Giulio Fanti writes:
I pray all the bloggers to read carefully the contents of the papers published I this special issue. If there will be something debatable, each one is invited to write a letter to the Editor of the Journal with his comments. The Editor will therefore publish a proper answer from the authors with those comments. I excuse me from now, but I’ll have not the time to read your comments and to answer to them.
It is obvious that this Special Issue can irritate someone against the Shroud authenticity because a large number of scientific facts in favor of its authenticity and of Jesus Christ Resurrection are here presented and justified.
But I ask these bloggers, why it does not exist a similar Special Issue presenting scientific facts against the authenticity of the Shroud? I think because there aren’t! Before to make some comment or worst some accusation, it is better if the blogger better inquire the real facts.
For example what appeared in the blog: "You are aware that Academic Journals is a vanity publication. Authors pay $550.00 to have papers published. Peer review is suspect." is a free and wrong accusation.
-1. "Vanity publication" must be demonstrated also because there are many other respectable scientific journals that want a fee to publish papers. In the present case the fees are justified by the fact that the access to the papers is free.
-2. Probably also due to the importance of the argument, the authors did not pay the $550.00 wrongly declared.
-3. More bad and wrong accusation is the suspect relative to peer review procedure. I leaded this procedure (a part from my paper that was sent to a colleague). I asked for the review of at least two referees coming from university professors and in some cases of researchers of famous institutes. After this procedure, 7 papers over 18 have been rejected.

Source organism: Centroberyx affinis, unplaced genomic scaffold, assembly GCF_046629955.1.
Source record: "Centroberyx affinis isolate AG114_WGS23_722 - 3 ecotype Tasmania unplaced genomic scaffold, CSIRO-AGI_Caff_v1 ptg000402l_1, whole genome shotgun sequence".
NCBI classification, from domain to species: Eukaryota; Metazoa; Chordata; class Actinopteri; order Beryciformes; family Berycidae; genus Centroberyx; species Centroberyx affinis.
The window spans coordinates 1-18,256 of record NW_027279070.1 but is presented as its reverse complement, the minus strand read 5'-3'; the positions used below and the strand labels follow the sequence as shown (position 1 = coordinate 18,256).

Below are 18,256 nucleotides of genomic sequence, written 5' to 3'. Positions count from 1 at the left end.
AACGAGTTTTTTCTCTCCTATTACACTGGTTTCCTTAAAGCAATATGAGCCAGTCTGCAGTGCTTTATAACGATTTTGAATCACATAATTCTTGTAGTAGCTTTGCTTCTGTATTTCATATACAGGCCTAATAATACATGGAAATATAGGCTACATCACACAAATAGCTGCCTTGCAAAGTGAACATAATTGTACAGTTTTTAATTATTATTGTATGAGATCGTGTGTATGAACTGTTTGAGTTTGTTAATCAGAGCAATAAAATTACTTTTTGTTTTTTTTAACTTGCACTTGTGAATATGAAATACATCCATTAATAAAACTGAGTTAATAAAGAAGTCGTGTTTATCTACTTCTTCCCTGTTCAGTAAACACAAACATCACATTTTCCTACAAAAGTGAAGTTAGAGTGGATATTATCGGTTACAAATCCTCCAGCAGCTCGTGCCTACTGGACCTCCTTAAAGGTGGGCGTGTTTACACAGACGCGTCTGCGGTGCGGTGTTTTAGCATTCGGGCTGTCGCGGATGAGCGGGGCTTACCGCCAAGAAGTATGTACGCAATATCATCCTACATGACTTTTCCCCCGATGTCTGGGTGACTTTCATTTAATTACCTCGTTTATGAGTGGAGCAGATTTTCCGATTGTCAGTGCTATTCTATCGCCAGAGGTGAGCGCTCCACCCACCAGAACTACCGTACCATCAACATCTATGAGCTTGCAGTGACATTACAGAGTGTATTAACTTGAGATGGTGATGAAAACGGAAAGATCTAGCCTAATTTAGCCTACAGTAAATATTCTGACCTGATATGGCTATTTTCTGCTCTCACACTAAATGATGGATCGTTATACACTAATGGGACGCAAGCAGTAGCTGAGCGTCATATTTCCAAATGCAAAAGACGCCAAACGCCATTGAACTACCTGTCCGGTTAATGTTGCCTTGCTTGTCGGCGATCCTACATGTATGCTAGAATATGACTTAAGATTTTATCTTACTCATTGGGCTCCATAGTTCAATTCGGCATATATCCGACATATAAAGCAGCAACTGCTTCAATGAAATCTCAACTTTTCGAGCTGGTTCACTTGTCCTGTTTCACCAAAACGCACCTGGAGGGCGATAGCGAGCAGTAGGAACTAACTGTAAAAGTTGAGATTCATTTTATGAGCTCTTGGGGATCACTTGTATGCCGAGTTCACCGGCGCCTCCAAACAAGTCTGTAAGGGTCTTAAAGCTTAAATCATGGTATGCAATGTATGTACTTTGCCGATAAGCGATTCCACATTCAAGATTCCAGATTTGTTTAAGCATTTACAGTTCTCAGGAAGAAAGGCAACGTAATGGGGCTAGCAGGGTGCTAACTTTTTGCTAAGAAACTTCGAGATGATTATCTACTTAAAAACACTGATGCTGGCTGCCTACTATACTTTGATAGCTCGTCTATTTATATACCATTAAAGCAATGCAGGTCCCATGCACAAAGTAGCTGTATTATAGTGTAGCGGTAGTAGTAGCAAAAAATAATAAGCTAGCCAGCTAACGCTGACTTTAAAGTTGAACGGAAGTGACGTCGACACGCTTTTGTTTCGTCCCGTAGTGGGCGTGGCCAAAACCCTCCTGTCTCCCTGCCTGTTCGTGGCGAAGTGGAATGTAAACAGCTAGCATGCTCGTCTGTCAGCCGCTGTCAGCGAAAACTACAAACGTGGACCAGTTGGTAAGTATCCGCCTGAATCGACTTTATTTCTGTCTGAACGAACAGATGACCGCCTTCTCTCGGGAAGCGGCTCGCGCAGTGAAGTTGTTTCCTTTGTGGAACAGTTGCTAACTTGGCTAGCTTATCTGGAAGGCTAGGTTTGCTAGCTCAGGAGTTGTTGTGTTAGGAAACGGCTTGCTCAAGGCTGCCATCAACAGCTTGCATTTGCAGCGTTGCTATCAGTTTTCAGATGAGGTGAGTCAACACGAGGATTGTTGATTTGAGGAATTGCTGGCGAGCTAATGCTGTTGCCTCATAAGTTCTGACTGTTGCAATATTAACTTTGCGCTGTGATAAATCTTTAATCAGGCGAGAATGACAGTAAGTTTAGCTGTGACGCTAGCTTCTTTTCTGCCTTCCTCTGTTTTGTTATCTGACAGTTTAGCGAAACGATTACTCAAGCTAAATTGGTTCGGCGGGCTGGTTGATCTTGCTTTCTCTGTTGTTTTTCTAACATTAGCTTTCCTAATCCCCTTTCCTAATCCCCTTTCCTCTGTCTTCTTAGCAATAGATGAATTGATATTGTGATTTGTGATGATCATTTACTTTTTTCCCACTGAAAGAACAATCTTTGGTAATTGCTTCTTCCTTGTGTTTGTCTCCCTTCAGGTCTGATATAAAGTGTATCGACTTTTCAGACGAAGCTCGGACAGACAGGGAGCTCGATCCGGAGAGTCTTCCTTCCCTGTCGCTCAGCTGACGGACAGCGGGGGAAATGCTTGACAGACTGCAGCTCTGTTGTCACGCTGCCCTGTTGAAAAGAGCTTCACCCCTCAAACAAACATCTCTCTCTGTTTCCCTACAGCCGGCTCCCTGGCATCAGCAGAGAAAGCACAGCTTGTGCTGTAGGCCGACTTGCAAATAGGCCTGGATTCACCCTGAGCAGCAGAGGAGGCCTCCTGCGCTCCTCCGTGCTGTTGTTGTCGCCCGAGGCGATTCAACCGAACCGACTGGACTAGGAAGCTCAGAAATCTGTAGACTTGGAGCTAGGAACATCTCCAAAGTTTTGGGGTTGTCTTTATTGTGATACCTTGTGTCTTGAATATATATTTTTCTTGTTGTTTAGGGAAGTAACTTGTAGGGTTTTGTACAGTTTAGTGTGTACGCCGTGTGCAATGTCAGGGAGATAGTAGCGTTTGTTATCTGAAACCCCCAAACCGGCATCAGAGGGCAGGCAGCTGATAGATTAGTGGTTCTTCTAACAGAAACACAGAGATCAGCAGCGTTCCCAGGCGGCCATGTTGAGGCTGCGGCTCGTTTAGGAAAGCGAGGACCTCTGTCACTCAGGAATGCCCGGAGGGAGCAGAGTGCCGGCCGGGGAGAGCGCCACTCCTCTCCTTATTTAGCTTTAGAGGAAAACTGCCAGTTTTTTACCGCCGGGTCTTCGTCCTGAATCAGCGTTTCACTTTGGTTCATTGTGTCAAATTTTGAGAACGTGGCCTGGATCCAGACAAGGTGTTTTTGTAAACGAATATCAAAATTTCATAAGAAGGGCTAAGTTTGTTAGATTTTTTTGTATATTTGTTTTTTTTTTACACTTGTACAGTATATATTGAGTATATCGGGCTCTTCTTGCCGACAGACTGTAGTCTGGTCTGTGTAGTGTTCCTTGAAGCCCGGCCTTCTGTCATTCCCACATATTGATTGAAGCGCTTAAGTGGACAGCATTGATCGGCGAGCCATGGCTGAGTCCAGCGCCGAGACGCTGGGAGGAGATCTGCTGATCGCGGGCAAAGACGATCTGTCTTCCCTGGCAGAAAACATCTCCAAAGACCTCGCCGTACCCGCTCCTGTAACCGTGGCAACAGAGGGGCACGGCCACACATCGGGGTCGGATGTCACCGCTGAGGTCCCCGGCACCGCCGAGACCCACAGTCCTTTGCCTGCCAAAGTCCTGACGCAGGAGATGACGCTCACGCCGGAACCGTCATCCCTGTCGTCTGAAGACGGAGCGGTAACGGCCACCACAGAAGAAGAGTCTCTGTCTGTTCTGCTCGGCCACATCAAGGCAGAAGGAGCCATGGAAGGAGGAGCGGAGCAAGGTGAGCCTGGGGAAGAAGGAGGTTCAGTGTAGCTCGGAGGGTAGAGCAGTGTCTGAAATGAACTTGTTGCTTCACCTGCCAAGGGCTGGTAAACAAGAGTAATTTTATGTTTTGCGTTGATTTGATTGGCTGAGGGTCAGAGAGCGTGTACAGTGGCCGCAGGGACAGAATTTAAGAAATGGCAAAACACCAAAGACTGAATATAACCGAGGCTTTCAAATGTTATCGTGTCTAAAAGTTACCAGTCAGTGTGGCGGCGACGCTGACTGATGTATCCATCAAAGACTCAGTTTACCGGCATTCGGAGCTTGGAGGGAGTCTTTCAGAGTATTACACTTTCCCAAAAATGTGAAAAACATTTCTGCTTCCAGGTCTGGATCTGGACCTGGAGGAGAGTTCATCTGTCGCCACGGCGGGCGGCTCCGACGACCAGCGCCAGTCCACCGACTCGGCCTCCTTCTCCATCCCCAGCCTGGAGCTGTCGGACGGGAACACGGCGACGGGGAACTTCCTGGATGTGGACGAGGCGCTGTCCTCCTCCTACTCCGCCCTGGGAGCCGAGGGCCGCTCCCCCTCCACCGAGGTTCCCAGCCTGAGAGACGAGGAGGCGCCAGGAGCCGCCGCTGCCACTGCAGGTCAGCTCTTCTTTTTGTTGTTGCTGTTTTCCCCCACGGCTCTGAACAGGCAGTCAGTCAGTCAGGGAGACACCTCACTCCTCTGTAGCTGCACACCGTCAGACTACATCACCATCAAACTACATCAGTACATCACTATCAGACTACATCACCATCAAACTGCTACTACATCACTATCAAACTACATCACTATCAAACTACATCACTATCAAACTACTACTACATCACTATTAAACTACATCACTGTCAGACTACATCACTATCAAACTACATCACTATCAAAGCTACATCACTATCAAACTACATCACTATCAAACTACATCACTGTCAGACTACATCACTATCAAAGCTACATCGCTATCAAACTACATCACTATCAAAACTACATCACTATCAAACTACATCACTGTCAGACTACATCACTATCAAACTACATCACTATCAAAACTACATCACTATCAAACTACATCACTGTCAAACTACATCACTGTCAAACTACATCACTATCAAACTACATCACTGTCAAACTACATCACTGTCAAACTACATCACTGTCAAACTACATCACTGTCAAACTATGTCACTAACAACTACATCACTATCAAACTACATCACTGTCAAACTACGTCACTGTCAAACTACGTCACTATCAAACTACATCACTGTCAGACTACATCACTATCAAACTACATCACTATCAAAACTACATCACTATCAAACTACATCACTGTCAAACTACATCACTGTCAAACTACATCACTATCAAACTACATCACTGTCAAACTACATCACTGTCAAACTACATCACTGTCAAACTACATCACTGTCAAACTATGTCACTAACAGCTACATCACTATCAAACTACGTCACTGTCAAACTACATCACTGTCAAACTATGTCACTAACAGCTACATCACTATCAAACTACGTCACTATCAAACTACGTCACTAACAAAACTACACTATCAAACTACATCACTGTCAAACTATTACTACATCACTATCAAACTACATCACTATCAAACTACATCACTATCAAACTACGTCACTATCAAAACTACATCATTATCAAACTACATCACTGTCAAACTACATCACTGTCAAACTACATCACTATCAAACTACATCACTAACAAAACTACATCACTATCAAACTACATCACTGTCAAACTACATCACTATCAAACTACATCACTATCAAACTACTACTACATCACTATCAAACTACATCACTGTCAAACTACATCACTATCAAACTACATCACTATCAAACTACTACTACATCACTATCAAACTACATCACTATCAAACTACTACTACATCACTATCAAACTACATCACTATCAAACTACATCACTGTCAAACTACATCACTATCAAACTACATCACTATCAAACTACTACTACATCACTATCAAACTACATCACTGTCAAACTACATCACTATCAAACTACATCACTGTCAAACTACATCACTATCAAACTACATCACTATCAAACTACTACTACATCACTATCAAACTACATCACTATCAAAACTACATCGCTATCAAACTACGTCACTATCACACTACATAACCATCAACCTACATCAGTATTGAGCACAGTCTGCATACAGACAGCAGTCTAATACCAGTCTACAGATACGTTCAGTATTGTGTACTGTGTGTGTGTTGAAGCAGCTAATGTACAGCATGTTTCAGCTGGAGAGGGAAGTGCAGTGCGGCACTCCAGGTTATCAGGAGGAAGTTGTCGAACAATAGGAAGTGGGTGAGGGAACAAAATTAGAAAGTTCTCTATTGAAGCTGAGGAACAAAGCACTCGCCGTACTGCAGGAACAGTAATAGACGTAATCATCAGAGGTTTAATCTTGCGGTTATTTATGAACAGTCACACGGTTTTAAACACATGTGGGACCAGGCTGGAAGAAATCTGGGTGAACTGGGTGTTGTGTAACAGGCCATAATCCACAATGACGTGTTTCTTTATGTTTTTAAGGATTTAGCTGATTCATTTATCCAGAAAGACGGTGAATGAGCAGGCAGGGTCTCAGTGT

Well, I am waiting for your Letters to the Editor with your comments.
The fact of the matter is that we have some new papers to discuss and evaluate. Where or how they were published isn’t particularly important. I don’t know how many people are going to write to the editor seeking an answer from the authors. Maybe that will happen. If so, that would be great. I think the greater value is open and free discussion here or elsewhere in the blogosphere. That is certain to happen. And as in the past various authors participate with us.
Giulio’s writes: “It is obvious that this Special Issue can irritate someone against the Shroud authenticity.” I don’t think that is the issue, at all. What I’m sensing is concern from those who believe the shroud is real and/or are committed to objectivity that the venue for these articles is weak or even a bit suspect.
Gabriel puts it this way:
Dan, the problem here is not whether we are in favour of an open access system for science. The problem here is that this journal does not belong to the JCR, unlike the papers by Adler, Pellicori and a long etc and as a result, peer-review is not guaranteed at all. That said, we can discuss about the contents- after all we do it all the time with anything published on the Shroud, don’t we?- but please, don’t call it science YET. (corrected)
Let the discussions begin. Maybe we could start with Giulio’s editorial with this provocative tidbit:
. . . will be the Science able to explain in the next future the “Mystery”? “Mystery of Cross” because the Science should be able to explain all the bloodstains visible on the TS and to correlate them to a particular torture. “Mystery of Light” because the Science should also be able to explain in which way the very superficial body image formed on the TS, perhaps, as some scientist suppose (Jackson, 1998; Fanti, 2010; Baldacchini et al., 2008), making reference to a kind of radiation coming from a dead body.
Are you listening Yannick? Colin? Bloodstains? Radiation?